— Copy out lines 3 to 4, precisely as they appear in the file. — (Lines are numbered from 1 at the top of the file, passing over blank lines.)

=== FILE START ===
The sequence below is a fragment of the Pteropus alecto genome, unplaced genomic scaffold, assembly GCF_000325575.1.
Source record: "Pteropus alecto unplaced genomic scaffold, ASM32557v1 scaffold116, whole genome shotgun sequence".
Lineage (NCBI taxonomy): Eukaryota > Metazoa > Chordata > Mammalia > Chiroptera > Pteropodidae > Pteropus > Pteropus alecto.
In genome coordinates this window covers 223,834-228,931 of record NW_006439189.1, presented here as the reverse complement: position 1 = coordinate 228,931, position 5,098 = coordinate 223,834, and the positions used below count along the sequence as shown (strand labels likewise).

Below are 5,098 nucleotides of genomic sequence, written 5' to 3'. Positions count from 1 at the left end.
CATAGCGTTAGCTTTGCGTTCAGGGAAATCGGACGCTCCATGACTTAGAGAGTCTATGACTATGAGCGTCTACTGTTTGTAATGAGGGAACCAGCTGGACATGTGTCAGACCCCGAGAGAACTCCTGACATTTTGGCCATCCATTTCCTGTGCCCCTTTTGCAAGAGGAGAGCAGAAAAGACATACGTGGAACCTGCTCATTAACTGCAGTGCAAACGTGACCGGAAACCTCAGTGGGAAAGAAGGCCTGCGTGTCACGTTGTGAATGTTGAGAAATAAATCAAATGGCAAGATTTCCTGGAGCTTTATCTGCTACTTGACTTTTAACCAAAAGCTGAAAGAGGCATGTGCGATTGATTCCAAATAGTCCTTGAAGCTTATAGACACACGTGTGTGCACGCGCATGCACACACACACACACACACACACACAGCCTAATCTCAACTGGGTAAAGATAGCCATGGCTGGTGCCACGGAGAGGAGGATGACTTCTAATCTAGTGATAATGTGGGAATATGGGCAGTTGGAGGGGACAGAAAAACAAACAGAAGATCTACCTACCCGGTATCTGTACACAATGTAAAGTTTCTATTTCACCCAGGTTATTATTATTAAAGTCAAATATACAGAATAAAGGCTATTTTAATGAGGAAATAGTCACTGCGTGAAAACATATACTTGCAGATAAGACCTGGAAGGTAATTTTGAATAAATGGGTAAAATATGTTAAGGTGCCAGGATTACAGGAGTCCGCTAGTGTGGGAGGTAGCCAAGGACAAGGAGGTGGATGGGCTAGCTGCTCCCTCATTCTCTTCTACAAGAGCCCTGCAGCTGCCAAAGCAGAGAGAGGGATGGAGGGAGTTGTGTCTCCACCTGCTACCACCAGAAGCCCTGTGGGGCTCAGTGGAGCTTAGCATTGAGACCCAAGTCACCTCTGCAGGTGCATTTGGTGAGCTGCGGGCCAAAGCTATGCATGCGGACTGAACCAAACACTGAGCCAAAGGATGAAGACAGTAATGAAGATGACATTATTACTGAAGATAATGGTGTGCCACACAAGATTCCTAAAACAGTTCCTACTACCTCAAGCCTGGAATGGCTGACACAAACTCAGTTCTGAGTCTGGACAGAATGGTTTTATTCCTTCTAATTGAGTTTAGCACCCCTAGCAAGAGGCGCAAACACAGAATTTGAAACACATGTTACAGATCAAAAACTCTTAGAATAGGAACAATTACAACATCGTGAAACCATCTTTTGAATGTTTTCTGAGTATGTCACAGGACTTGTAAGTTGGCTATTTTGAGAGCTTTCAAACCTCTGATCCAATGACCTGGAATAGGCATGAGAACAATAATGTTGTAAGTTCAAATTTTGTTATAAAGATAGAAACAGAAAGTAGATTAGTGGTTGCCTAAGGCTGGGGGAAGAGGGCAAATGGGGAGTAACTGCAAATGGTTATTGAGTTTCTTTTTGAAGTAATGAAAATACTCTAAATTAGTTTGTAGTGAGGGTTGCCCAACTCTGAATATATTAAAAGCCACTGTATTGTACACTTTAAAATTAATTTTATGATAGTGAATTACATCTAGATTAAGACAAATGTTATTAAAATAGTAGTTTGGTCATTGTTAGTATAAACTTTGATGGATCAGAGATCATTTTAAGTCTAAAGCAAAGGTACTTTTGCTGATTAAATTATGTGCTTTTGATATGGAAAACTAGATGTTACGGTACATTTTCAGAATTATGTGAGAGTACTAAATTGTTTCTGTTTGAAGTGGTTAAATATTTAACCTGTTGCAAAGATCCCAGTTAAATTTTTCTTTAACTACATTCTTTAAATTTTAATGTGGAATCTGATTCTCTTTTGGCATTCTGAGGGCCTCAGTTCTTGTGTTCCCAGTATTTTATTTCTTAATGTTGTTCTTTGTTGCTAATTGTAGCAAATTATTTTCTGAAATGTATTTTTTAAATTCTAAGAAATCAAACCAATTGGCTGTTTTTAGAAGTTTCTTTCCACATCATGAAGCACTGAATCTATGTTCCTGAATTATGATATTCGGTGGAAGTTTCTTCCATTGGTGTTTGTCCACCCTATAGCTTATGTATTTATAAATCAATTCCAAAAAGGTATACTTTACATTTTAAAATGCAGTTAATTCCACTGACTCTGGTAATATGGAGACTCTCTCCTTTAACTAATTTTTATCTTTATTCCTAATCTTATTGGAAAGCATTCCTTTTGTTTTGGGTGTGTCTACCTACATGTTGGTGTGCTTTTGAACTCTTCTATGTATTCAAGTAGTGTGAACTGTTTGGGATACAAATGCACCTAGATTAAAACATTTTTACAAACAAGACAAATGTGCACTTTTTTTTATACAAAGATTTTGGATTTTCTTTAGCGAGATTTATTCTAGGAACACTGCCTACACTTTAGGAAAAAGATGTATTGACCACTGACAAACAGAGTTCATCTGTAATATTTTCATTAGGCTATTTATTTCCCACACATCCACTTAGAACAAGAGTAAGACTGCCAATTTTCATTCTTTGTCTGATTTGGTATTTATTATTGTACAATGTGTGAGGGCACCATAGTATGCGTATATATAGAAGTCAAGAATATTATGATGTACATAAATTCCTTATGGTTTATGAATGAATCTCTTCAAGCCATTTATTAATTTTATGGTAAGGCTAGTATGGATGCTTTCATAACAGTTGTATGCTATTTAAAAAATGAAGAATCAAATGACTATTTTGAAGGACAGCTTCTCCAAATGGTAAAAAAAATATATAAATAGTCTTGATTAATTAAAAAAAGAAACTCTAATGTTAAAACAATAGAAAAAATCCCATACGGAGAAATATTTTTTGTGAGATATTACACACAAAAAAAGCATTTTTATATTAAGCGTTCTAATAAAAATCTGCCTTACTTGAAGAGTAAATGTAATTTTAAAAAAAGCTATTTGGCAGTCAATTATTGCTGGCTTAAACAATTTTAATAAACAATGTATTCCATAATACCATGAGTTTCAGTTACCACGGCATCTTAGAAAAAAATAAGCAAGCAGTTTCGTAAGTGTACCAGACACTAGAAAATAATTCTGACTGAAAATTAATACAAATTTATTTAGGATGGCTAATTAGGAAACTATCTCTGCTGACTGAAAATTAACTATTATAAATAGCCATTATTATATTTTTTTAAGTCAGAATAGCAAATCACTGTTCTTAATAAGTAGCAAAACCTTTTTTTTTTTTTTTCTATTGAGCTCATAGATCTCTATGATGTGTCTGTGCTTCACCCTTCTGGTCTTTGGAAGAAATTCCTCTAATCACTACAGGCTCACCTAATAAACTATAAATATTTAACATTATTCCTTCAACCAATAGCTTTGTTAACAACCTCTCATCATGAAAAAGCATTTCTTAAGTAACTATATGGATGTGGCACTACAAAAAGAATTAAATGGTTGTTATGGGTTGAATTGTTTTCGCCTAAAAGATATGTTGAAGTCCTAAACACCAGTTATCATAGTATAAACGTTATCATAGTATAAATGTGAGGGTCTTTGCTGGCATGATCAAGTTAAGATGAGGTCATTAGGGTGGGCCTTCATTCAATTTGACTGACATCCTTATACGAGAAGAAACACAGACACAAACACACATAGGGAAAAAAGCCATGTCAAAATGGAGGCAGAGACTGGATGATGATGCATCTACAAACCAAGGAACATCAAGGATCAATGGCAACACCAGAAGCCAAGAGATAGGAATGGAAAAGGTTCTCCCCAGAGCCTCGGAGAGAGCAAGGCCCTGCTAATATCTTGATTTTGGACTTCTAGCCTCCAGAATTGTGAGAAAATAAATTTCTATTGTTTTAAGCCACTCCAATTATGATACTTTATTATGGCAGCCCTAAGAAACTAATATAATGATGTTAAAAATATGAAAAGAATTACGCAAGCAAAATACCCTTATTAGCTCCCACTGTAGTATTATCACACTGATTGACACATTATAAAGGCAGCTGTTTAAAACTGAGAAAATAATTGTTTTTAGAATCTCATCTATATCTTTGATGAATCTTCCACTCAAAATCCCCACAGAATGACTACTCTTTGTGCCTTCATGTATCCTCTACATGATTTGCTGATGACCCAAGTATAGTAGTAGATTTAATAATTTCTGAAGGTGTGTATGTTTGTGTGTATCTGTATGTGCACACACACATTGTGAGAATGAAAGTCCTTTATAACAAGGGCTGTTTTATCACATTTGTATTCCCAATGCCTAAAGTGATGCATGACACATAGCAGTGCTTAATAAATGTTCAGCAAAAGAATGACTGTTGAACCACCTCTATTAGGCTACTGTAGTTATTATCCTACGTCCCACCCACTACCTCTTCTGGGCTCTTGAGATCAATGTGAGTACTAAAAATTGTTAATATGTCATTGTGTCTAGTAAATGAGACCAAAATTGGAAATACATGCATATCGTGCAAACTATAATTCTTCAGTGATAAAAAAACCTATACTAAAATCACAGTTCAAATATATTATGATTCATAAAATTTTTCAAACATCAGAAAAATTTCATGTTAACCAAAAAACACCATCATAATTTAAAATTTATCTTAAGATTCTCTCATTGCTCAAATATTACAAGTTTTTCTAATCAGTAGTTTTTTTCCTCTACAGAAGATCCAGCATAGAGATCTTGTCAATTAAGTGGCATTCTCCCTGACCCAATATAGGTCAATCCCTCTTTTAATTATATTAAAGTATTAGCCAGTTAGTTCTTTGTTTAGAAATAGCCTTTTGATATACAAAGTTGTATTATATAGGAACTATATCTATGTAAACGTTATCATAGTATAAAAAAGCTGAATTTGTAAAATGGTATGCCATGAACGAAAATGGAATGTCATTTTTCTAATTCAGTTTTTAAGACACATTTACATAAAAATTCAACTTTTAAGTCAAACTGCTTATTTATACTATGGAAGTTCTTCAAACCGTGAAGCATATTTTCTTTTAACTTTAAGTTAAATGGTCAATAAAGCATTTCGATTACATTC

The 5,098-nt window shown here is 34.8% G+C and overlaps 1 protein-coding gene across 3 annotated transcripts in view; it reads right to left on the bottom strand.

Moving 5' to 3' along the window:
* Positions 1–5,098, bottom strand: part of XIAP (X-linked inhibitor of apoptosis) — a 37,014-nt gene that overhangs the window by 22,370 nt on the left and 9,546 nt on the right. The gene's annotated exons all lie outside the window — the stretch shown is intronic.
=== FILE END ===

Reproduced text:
Lineage (NCBI taxonomy): Eukaryota > Metazoa > Chordata > Mammalia > Chiroptera > Pteropodidae > Pteropus > Pteropus alecto.
In genome coordinates this window covers 223,834-228,931 of record NW_006439189.1, presented here as the reverse complement: position 1 = coordinate 228,931, position 5,098 = coordinate 223,834, and the positions used below count along the sequence as shown (strand labels likewise).